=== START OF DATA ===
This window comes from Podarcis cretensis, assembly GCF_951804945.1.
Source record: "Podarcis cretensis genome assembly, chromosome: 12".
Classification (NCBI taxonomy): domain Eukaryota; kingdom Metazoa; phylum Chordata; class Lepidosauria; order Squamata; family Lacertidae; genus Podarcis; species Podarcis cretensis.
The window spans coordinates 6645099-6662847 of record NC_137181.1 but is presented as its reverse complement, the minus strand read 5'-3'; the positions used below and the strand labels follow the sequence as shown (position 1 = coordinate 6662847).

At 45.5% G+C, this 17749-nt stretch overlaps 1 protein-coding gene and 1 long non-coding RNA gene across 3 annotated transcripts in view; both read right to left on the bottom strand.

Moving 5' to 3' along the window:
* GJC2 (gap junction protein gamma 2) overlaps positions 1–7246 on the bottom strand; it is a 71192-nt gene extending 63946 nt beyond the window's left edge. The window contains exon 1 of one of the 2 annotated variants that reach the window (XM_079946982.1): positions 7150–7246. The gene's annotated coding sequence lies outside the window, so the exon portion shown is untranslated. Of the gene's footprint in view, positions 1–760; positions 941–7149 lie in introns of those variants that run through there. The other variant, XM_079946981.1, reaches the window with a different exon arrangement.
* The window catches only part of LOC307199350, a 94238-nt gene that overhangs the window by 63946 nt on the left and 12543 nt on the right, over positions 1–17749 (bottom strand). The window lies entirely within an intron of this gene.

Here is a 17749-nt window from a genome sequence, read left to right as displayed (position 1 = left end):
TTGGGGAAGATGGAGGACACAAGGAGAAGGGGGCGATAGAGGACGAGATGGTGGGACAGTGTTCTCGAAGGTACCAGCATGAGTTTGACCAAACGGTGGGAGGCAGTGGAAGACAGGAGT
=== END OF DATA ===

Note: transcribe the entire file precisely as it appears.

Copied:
This window comes from Podarcis cretensis, assembly GCF_951804945.1.
Source record: "Podarcis cretensis genome assembly, chromosome: 12".
Classification (NCBI taxonomy): domain Eukaryota; kingdom Metazoa; phylum Chordata; class Lepidosauria; order Squamata; family Lacertidae; genus Podarcis; species Podarcis cretensis.
The window spans coordinates 6645099-6662847 of record NC_137181.1 but is presented as its reverse complement, the minus strand read 5'-3'; the positions used below and the strand labels follow the sequence as shown (position 1 = coordinate 6662847).

At 45.5% G+C, this 17749-nt stretch overlaps 1 protein-coding gene and 1 long non-coding RNA gene across 3 annotated transcripts in view; both read right to left on the bottom strand.

Moving 5' to 3' along the window:
* GJC2 (gap junction protein gamma 2) overlaps positions 1–7246 on the bottom strand; it is a 71192-nt gene extending 63946 nt beyond the window's left edge. The window contains exon 1 of one of the 2 annotated variants that reach the window (XM_079946982.1): positions 7150–7246. The gene's annotated coding sequence lies outside the window, so the exon portion shown is untranslated. Of the gene's footprint in view, positions 1–760; positions 941–7149 lie in introns of those variants that run through there. The other variant, XM_079946981.1, reaches the window with a different exon arrangement.
* The window catches only part of LOC307199350, a 94238-nt gene that overhangs the window by 63946 nt on the left and 12543 nt on the right, over positions 1–17749 (bottom strand). The window lies entirely within an intron of this gene.

Here is a 17749-nt window from a genome sequence, read left to right as displayed (position 1 = left end):
TTGGGGAAGATGGAGGACACAAGGAGAAGGGGGCGATAGAGGACGAGATGGTGGGACAGTGTTCTCGAAGGTACCAGCATGAGTTTGACCAAACGGTGGGAGGCAGTGGAAGACAGGAGT